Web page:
This is ancient Greece - but not as we know it. Few people today appreciate that Greek civilization was spread across the Middle East, and that there were Greek cities in the foothills of the Himalayas. This book tells the story of the Greeks outside Greece, such as Sappho, the poet from Lesbos; Archimedes, a native of Syracuse; and Herodotus, who was born in Asia Minor as a subject of the Persian Empire.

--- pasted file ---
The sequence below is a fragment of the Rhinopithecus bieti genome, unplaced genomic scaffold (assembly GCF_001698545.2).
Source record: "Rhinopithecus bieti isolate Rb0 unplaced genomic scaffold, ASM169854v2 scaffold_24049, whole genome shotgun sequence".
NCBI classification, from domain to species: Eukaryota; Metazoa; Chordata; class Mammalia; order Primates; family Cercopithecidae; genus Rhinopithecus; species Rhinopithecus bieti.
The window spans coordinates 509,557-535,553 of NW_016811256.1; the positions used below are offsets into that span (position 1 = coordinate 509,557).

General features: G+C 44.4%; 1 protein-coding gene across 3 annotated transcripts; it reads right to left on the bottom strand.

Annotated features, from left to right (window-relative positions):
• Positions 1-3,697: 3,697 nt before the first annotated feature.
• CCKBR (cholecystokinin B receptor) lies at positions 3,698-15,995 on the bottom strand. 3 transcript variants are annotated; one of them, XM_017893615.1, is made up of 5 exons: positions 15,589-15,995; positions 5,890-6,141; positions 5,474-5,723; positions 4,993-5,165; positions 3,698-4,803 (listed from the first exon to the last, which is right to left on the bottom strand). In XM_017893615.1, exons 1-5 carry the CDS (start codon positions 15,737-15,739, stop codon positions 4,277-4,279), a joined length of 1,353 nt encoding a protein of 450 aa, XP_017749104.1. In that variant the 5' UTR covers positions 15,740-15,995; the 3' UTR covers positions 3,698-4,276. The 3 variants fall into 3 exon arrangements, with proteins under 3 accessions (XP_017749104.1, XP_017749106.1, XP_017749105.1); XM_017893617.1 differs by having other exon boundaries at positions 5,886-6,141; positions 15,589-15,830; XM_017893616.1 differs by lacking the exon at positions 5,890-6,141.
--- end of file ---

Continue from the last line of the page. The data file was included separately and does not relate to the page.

From the earliest times of prehistoric Greek colonies around the Black Sea, through settlements in Spain and Italy, to the conquests of Alexander and the glories of the Hellenistic era, Philip Matyszak illuminates the Greek soldiers, statesmen, scientists and philosophers who, though they seldom - if ever - set foot on the Greek mainland, nevertheless laid the foundations of what we call 'Greek culture' today. Instead of following the well-worn path of describing Athenian democracy and Spartan militarism, this book offers a fresh look at what it meant to be Greek by telling the story of the Greeks abroad, from India to Spain.